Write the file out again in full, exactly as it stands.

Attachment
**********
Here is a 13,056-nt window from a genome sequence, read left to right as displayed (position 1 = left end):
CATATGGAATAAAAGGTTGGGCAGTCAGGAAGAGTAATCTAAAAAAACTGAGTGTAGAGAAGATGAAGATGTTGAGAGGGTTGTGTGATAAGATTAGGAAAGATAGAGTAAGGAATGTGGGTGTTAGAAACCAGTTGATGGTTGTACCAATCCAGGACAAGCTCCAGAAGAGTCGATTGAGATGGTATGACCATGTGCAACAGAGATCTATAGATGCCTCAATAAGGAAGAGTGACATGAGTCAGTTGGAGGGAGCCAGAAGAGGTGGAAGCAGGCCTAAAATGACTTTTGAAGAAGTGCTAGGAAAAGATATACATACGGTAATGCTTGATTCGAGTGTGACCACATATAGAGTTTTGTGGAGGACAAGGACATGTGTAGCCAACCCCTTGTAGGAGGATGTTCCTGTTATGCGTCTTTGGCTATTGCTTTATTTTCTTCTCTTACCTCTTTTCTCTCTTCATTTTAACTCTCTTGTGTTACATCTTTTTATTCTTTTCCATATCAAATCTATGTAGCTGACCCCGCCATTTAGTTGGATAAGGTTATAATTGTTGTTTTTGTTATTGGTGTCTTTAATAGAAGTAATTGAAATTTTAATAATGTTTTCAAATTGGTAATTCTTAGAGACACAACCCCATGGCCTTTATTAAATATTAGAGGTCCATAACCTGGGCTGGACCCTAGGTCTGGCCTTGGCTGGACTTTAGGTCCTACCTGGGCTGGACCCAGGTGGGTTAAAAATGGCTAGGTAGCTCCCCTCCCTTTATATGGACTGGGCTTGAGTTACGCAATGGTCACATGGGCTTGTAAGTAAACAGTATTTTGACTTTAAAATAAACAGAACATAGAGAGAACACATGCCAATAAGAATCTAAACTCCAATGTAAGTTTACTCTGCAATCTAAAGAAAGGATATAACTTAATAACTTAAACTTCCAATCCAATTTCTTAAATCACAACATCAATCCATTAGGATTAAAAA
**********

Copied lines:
Here is a 13,056-nt window from a genome sequence, read left to right as displayed (position 1 = left end):
CATATGGAATAAAAGGTTGGGCAGTCAGGAAGAGTAATCTAAAAAAACTGAGTGTAGAGAAGATGAAGATGTTGAGAGGGTTGTGTGATAAGATTAGGAAAGATAGAGTAAGGAATGTGGGTGTTAGAAACCAGTTGATGGTTGTACCAATCCAGGACAAGCTCCAGAAGAGTCGATTGAGATGGTATGACCATGTGCAACAGAGATCTATAGATGCCTCAATAAGGAAGAGTGACATGAGTCAGTTGGAGGGAGCCAGAAGAGGTGGAAGCAGGCCTAAAATGACTTTTGAAGAAGTGCTAGGAAAAGATATACATACGGTAATGCTTGATTCGAGTGTGACCACATATAGAGTTTTGTGGAGGACAAGGACATGTGTAGCCAACCCCTTGTAGGAGGATGTTCCTGTTATGCGTCTTTGGCTATTGCTTTATTTTCTTCTCTTACCTCTTTTCTCTCTTCATTTTAACTCTCTTGTGTTACATCTTTTTATTCTTTTCCATATCAAATCTATGTAGCTGACCCCGCCATTTAGTTGGATAAGGTTATAATTGTTGTTTTTGTTATTGGTGTCTTTAATAGAAGTAATTGAAATTTTAATAATGTTTTCAAATTGGTAATTCTTAGAGACACAACCCCATGGCCTTTATTAAATATTAGAGGTCCATAACCTGGGCTGGACCCTAGGTCTGGCCTTGGCTGGACTTTAGGTCCTACCTGGGCTGGACCCAGGTGGGTTAAAAATGGCTAGGTAGCTCCCCTCCCTTTATATGGACTGGGCTTGAGTTACGCAATGGTCACATGGGCTTGTAAGTAAACAGTATTTTGACTTTAAAATAAACAGAACATAGAGAGAACACATGCCAATAAGAATCTAAACTCCAATGTAAGTTTACTCTGCAATCTAAAGAAAGGATATAACTTAATAACTTAAACTTCCAATCCAATTTCTTAAATCACAACATCAATCCATTAGGATTAAAAA